After the recent birth of our beautiful third son, I’m finding myself remembering all those little things you forget about babies once your kids are older.
Ezra and baby Simeon
The comforting smell of their tiny heads… The warm sensation of freshly-voided urine on your hands… The constant question of how much vomit on your clothing is socially acceptable…
Well, one of the great things about babies like our little Simeon is that whilst they don’t really do anything at all, you could spend hours just … looking at them!
So in honour of the fascinating and enigmatic Simeon, let’s take a look at a game that doesn’t really do anything and see if it has a similar effect!
What is Snail’s Pace Race?
Well, it’s not really a game, but more of an activity for 2-6 players, with the box suggesting ages 3-7 as being most suitable.
There are 6 snail meeples on the board, each of a different colour and players take turns to roll 2 six-sided dice with coloured faces. Every time a colour comes up, that ‘sneeple’ moves forward one space and you take turns to roll until all the snails have crossed the finish line.
Once the sneeples have set off on their merry way, the players “try to guess who will win” and also who will come last. And that, believe it or not, is the game. Let’s try and casually guess the outcome of a randomly-generated event without anyone actually committing to a colour in any tangible way.
What’s in the box?
6 chunky sneeples, 2 six-sided dice with coloured faces, 1 rulebook (our charity shop copy was missing this) and 1 folded game board
How did the kids find it?
*Note: as a trial, this section is no longer solely focused on Ezra’s enjoyment, but it also includes wildly speculative estimations as to how it might suit other age children (see last week’s post for more on this), based on my experience of working with young people but I should stress, not from playing it with any children apart from my own…*
Well, Ezra (nearly 4) and Eli (2.5) did enjoy themselves. There is something strangely satisfying about watching six snails jostle for position over the course of the race and you do get a thrill from seeing the underdog overturn an unthinkable deficit to snatch a glorious victory (orange pushed green all the way)…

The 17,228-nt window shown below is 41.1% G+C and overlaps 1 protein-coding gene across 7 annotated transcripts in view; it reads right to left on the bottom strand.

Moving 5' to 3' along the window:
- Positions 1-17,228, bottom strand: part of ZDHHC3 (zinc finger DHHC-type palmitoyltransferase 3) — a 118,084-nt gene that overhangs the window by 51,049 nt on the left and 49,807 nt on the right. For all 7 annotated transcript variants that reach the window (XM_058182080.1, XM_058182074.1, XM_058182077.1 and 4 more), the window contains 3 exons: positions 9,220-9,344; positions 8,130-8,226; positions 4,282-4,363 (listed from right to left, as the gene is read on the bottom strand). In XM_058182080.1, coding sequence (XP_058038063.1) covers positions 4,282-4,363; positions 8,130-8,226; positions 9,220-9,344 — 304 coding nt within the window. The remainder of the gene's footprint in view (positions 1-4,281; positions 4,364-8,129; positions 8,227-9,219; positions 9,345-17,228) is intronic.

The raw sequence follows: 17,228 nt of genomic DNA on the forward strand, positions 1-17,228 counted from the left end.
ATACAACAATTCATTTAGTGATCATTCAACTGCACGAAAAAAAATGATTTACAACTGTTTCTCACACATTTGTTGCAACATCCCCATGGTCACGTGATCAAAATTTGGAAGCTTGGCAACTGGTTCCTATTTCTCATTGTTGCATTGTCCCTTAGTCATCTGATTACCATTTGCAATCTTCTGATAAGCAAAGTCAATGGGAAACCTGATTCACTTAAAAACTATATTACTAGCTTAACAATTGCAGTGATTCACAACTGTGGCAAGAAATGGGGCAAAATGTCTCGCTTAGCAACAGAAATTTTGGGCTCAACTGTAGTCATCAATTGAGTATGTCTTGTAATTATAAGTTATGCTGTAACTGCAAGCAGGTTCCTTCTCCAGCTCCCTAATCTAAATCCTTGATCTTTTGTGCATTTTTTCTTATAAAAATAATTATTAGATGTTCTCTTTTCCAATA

Epic comeback by orange wasn’t quite enough for the win…
It is true, though, that Ezra became distracted after a single play through, preferring to physically race them himself the second time round in real time. Whilst many other children will have a longer attention span than Ez, I do think the lack of depth can be a bit of a problem in terms of replayability even at age 4.
And Eli – whilst enjoying rolling the dice and getting some good colour practice in – struggled a little with moving 2 different snails each time he rolled. This is easily remedied by just rolling one die at a time but this takes away some of that ‘underdog’ factor when a snail suddenly jumps in to the lead.
The other concern for children under 3 was that the dice are quite small (and certainly not baby-safe), which is a real shame for a game could otherwise function reasonably as a good gateway game for a 2-year-old…
As for the game’s stated age bracket of 4-7, I think without house rules to add complexity (and with a disclaimer re: safety for under-3s), I’d put it more in the 2-5 age range. I don’t think there’s enough here for a 7-year-old.
Ezra’s score (aged 4ish)- 13/25
Eli’s score (aged 2.5) – 15/25
Note: wildly speculative estimations over age 4
What about Daddy Snail?
Well it’s clear from the outset here that this is an utterly dull activity which equates to predicting the outcome of a die roll…
So all the parent enjoyment without house rules comes from the joy of seeing your children play a game & practise identifying colours…
And yet, there’s quite an interesting thing going on here mathematically which lends itself to some house rules for adults or older children…
- First, find a coloured marker (or make one) for each of the 6 coloured snails and leave these at one end of the board.